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Table of contents
HOW PETER MET THE SPANIARD
JOHN CASTELL
PETER GATHERS VIOLETS
LOVERS DEAR
CASTELL'S SECRET
FAREWELL
NEWS FROM SPAIN
D'AGUILAR SPEAKS
THE SNARE
THE CHASE
THE MEETING ON THE SEA
FATHER HENRIQUES
THE ADVENTURE OF THE INN
INEZ AND HER GARDEN
PETER PLAYS A PART
BETTY SHOWS HER TEETH
THE PLOT
THE HOLY HERMANDAD
BETTY PAYS HER DEBTS
ISABELLA OF SPAIN
BETTY STATES HER CASE
THE DOOM OF JOHN CASTELL
FATHER HENRIQUES AND THE BAKER'S OVEN
THE FALCON STOOPS
HOW THE _MARGARET_ WON OUT TO SEA
ENVOI

they not? And then that news came to us that he was not dead, only sick, 

and here. So the lie failed. Now they tell you, and seem to show you, 

that he is faithless. May not all this have been some part played for a 

purpose by the woman?" 

 

"It takes two to play such parts, Betty. If you had seen----" 

 

"If I had seen, _I_ should have known whether it was but a part or love 

made in good earnest; but you are too innocent to judge. What said the 

marquis all this while, and the priest?" 

 

"Little or nothing, only smiled at each other, and at length, when it 

grew dark and we could see no more, asked me if I did not think that it 

was time to go--me! whom they had kept there all that while to be the 

witness of my own shame." 

 

"Yes, they kept you there--did they not?--and brought you there just at 

the right time--did they not?--and shut me out of the tower so that I 

might not be with you--oh! and all the rest. Now, if you have any 

justice in you, Cousin, you will hear Peter's side of this story before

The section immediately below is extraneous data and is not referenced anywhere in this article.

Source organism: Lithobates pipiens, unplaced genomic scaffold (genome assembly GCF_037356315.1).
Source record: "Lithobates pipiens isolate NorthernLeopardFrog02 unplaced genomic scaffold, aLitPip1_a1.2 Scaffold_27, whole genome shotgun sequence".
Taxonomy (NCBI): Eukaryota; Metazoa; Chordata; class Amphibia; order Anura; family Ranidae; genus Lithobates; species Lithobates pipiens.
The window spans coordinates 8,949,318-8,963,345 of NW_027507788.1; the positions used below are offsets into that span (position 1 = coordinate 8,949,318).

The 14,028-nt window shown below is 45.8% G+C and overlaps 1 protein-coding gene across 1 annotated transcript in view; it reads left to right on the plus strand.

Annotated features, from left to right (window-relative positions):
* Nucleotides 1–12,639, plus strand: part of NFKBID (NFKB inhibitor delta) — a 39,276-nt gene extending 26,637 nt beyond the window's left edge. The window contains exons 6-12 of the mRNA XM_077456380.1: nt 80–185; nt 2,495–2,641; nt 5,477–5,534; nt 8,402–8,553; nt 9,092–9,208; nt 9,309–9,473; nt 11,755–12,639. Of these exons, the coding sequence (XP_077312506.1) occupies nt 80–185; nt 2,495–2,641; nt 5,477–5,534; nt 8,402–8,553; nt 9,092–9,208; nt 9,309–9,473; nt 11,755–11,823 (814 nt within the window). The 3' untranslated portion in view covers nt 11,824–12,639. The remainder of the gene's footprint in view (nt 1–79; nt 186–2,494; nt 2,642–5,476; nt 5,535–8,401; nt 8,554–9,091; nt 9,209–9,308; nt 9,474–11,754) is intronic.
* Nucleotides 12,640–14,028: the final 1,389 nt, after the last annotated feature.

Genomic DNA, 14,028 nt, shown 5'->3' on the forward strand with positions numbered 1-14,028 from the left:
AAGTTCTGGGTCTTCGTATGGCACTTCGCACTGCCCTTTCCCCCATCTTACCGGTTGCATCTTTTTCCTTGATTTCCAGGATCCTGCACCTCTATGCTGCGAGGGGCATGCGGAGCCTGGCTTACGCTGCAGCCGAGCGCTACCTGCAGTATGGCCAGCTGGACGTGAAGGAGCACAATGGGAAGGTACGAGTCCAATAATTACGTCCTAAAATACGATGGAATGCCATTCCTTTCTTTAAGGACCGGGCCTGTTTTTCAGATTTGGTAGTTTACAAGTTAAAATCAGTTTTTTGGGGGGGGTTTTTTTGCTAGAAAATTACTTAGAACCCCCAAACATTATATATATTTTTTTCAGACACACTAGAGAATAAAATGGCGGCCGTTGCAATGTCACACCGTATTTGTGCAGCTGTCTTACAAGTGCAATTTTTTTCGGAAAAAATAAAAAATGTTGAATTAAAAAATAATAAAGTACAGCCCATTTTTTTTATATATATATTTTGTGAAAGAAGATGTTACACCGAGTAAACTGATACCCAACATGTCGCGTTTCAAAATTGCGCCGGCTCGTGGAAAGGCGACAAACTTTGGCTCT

you judge him." 

 

"I have judged him," answered Margaret coldly, "and, oh! I wish that I 

were dead." 

 

Margaret rose from her seat and, stepping to the window-place in the 

tower which was built upon the edge of a hill, searched the giddy depth 

beneath with her eyes, where, two hundred feet below, the white line of 

a roadway showed faintly in the moonlight. 

 

"It would be easy, would it not," she said, with a strained laugh, "just 

to lean out a little too far upon this stone, and then one swift rush 

and darkness--or light--for ever--which, I wonder?" 

 

"Light, I think," said Betty, jerking her back from the window--"the 

light of hell fire, and plenty of it, for that would be self-murder, 

nothing else, and besides, what would one look like on that road? 

Cousin, don't be a fool. If you are right, it isn't you who ought to go 

out of that window; and if you are wrong, then you would only make a bad 

business worse. Time enough to die when one must, say I--which, perhaps, 

will be soon enough. Meanwhile, if I were you, I would try to speak to 

Master Peter first, if only to let him know what I thought of him." 

 

"Mayhap," answered Margaret, sinking back into a chair, "but I 

suffer--how can you know what I suffer?" 

 

"Why should I not know?" asked Betty. "Are you the only woman in the 

world who has been fool enough to fall in love? Can I not be as much in 

love as you are? You smile, and think to yourself that the poor 


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